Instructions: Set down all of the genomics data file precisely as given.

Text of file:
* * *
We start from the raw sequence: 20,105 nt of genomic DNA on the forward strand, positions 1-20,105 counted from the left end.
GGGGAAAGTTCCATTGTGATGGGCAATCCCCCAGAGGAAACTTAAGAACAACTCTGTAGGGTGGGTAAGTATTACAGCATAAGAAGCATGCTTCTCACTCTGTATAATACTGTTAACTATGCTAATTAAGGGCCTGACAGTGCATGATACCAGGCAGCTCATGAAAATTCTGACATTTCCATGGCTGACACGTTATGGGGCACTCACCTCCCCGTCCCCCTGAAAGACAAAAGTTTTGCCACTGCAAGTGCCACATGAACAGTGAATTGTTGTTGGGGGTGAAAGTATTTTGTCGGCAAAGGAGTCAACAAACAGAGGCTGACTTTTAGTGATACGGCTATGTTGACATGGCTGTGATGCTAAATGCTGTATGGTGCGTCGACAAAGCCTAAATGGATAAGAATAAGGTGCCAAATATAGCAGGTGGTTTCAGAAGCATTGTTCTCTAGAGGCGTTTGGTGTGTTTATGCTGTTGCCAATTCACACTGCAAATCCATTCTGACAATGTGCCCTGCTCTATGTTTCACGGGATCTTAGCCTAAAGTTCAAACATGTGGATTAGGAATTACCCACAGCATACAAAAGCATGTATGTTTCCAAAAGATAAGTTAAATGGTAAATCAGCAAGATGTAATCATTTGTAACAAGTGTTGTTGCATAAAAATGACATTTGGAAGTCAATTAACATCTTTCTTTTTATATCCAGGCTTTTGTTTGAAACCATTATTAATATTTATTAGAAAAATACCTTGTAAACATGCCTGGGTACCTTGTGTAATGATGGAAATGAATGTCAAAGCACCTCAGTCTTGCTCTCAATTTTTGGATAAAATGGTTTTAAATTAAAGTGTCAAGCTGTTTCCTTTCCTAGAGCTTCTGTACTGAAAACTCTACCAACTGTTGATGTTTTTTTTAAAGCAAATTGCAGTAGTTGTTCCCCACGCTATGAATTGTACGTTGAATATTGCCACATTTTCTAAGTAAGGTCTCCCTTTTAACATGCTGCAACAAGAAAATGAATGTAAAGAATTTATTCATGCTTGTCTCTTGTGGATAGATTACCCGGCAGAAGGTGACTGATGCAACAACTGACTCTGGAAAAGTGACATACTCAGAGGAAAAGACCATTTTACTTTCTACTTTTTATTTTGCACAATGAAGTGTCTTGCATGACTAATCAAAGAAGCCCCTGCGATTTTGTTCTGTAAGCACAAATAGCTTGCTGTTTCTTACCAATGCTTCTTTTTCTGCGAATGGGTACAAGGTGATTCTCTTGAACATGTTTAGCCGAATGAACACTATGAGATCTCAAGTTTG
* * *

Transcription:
We start from the raw sequence: 20,105 nt of genomic DNA on the forward strand, positions 1-20,105 counted from the left end.
GGGGAAAGTTCCATTGTGATGGGCAATCCCCCAGAGGAAACTTAAGAACAACTCTGTAGGGTGGGTAAGTATTACAGCATAAGAAGCATGCTTCTCACTCTGTATAATACTGTTAACTATGCTAATTAAGGGCCTGACAGTGCATGATACCAGGCAGCTCATGAAAATTCTGACATTTCCATGGCTGACACGTTATGGGGCACTCACCTCCCCGTCCCCCTGAAAGACAAAAGTTTTGCCACTGCAAGTGCCACATGAACAGTGAATTGTTGTTGGGGGTGAAAGTATTTTGTCGGCAAAGGAGTCAACAAACAGAGGCTGACTTTTAGTGATACGGCTATGTTGACATGGCTGTGATGCTAAATGCTGTATGGTGCGTCGACAAAGCCTAAATGGATAAGAATAAGGTGCCAAATATAGCAGGTGGTTTCAGAAGCATTGTTCTCTAGAGGCGTTTGGTGTGTTTATGCTGTTGCCAATTCACACTGCAAATCCATTCTGACAATGTGCCCTGCTCTATGTTTCACGGGATCTTAGCCTAAAGTTCAAACATGTGGATTAGGAATTACCCACAGCATACAAAAGCATGTATGTTTCCAAAAGATAAGTTAAATGGTAAATCAGCAAGATGTAATCATTTGTAACAAGTGTTGTTGCATAAAAATGACATTTGGAAGTCAATTAACATCTTTCTTTTTATATCCAGGCTTTTGTTTGAAACCATTATTAATATTTATTAGAAAAATACCTTGTAAACATGCCTGGGTACCTTGTGTAATGATGGAAATGAATGTCAAAGCACCTCAGTCTTGCTCTCAATTTTTGGATAAAATGGTTTTAAATTAAAGTGTCAAGCTGTTTCCTTTCCTAGAGCTTCTGTACTGAAAACTCTACCAACTGTTGATGTTTTTTTTAAAGCAAATTGCAGTAGTTGTTCCCCACGCTATGAATTGTACGTTGAATATTGCCACATTTTCTAAGTAAGGTCTCCCTTTTAACATGCTGCAACAAGAAAATGAATGTAAAGAATTTATTCATGCTTGTCTCTTGTGGATAGATTACCCGGCAGAAGGTGACTGATGCAACAACTGACTCTGGAAAAGTGACATACTCAGAGGAAAAGACCATTTTACTTTCTACTTTTTATTTTGCACAATGAAGTGTCTTGCATGACTAATCAAAGAAGCCCCTGCGATTTTGTTCTGTAAGCACAAATAGCTTGCTGTTTCTTACCAATGCTTCTTTTTCTGCGAATGGGTACAAGGTGATTCTCTTGAACATGTTTAGCCGAATGAACACTATGAGATCTCAAGTTTG